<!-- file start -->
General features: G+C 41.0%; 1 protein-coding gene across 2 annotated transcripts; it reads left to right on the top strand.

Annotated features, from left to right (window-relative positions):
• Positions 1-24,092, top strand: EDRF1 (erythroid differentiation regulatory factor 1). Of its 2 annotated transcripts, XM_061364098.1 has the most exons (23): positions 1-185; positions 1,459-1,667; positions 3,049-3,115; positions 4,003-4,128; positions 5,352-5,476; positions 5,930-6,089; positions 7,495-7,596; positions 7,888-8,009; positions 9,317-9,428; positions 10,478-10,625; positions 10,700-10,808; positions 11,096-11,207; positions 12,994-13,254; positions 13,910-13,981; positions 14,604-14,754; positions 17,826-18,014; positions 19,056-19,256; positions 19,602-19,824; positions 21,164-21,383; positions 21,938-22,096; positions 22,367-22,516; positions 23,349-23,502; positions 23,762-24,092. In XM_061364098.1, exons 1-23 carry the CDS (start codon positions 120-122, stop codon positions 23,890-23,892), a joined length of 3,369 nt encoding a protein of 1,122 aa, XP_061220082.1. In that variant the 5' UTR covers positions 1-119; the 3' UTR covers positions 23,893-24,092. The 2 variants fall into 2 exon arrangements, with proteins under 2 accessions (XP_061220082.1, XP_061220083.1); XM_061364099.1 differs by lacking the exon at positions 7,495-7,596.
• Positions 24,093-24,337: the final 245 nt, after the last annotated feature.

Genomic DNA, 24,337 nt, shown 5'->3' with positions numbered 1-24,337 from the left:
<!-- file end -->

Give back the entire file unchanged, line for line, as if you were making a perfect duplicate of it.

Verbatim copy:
General features: G+C 41.0%; 1 protein-coding gene across 2 annotated transcripts; it reads left to right on the top strand.

Annotated features, from left to right (window-relative positions):
• Positions 1-24,092, top strand: EDRF1 (erythroid differentiation regulatory factor 1). Of its 2 annotated transcripts, XM_061364098.1 has the most exons (23): positions 1-185; positions 1,459-1,667; positions 3,049-3,115; positions 4,003-4,128; positions 5,352-5,476; positions 5,930-6,089; positions 7,495-7,596; positions 7,888-8,009; positions 9,317-9,428; positions 10,478-10,625; positions 10,700-10,808; positions 11,096-11,207; positions 12,994-13,254; positions 13,910-13,981; positions 14,604-14,754; positions 17,826-18,014; positions 19,056-19,256; positions 19,602-19,824; positions 21,164-21,383; positions 21,938-22,096; positions 22,367-22,516; positions 23,349-23,502; positions 23,762-24,092. In XM_061364098.1, exons 1-23 carry the CDS (start codon positions 120-122, stop codon positions 23,890-23,892), a joined length of 3,369 nt encoding a protein of 1,122 aa, XP_061220082.1. In that variant the 5' UTR covers positions 1-119; the 3' UTR covers positions 23,893-24,092. The 2 variants fall into 2 exon arrangements, with proteins under 2 accessions (XP_061220082.1, XP_061220083.1); XM_061364099.1 differs by lacking the exon at positions 7,495-7,596.
• Positions 24,093-24,337: the final 245 nt, after the last annotated feature.

Genomic DNA, 24,337 nt, shown 5'->3' with positions numbered 1-24,337 from the left: